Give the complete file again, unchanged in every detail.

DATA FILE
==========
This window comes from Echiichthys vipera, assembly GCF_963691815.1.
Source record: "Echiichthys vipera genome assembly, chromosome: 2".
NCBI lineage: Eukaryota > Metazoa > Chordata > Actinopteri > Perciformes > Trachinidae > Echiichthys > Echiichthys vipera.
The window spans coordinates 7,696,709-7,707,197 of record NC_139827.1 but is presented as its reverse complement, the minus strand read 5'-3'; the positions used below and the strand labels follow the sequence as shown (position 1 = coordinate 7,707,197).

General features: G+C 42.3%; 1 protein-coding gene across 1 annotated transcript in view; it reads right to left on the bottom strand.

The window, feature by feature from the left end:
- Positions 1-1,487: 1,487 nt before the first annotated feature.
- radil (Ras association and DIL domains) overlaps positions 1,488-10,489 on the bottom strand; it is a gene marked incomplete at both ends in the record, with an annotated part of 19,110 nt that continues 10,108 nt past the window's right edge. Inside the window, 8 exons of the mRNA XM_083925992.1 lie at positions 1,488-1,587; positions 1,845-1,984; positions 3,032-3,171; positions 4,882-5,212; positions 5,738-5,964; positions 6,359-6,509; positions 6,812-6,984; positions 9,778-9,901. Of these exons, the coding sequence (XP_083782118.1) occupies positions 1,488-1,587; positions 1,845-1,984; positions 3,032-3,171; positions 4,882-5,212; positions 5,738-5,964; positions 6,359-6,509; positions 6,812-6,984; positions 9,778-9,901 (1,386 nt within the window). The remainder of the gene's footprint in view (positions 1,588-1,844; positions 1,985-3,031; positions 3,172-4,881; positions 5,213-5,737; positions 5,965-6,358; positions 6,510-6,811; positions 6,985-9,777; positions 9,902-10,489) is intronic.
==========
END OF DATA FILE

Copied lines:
This window comes from Echiichthys vipera, assembly GCF_963691815.1.
Source record: "Echiichthys vipera genome assembly, chromosome: 2".
NCBI lineage: Eukaryota > Metazoa > Chordata > Actinopteri > Perciformes > Trachinidae > Echiichthys > Echiichthys vipera.
The window spans coordinates 7,696,709-7,707,197 of record NC_139827.1 but is presented as its reverse complement, the minus strand read 5'-3'; the positions used below and the strand labels follow the sequence as shown (position 1 = coordinate 7,707,197).

General features: G+C 42.3%; 1 protein-coding gene across 1 annotated transcript in view; it reads right to left on the bottom strand.

The window, feature by feature from the left end:
- Positions 1-1,487: 1,487 nt before the first annotated feature.
- radil (Ras association and DIL domains) overlaps positions 1,488-10,489 on the bottom strand; it is a gene marked incomplete at both ends in the record, with an annotated part of 19,110 nt that continues 10,108 nt past the window's right edge. Inside the window, 8 exons of the mRNA XM_083925992.1 lie at positions 1,488-1,587; positions 1,845-1,984; positions 3,032-3,171; positions 4,882-5,212; positions 5,738-5,964; positions 6,359-6,509; positions 6,812-6,984; positions 9,778-9,901. Of these exons, the coding sequence (XP_083782118.1) occupies positions 1,488-1,587; positions 1,845-1,984; positions 3,032-3,171; positions 4,882-5,212; positions 5,738-5,964; positions 6,359-6,509; positions 6,812-6,984; positions 9,778-9,901 (1,386 nt within the window). The remainder of the gene's footprint in view (positions 1,588-1,844; positions 1,985-3,031; positions 3,172-4,881; positions 5,213-5,737; positions 5,965-6,358; positions 6,510-6,811; positions 6,985-9,777; positions 9,902-10,489) is intronic.